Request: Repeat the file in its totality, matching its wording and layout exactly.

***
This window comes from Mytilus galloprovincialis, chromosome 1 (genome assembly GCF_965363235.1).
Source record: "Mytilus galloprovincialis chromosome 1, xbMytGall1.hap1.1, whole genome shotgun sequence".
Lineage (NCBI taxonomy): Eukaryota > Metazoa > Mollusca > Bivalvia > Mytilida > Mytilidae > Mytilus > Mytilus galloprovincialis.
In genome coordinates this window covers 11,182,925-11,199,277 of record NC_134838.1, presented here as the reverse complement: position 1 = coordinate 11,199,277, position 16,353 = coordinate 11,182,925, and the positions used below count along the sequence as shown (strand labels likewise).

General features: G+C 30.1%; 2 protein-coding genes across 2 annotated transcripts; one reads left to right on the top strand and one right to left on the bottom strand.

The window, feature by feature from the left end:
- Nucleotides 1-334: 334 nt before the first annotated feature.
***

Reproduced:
This window comes from Mytilus galloprovincialis, chromosome 1 (genome assembly GCF_965363235.1).
Source record: "Mytilus galloprovincialis chromosome 1, xbMytGall1.hap1.1, whole genome shotgun sequence".
Lineage (NCBI taxonomy): Eukaryota > Metazoa > Mollusca > Bivalvia > Mytilida > Mytilidae > Mytilus > Mytilus galloprovincialis.
In genome coordinates this window covers 11,182,925-11,199,277 of record NC_134838.1, presented here as the reverse complement: position 1 = coordinate 11,199,277, position 16,353 = coordinate 11,182,925, and the positions used below count along the sequence as shown (strand labels likewise).

General features: G+C 30.1%; 2 protein-coding genes across 2 annotated transcripts; one reads left to right on the top strand and one right to left on the bottom strand.

The window, feature by feature from the left end:
- Nucleotides 1-334: 334 nt before the first annotated feature.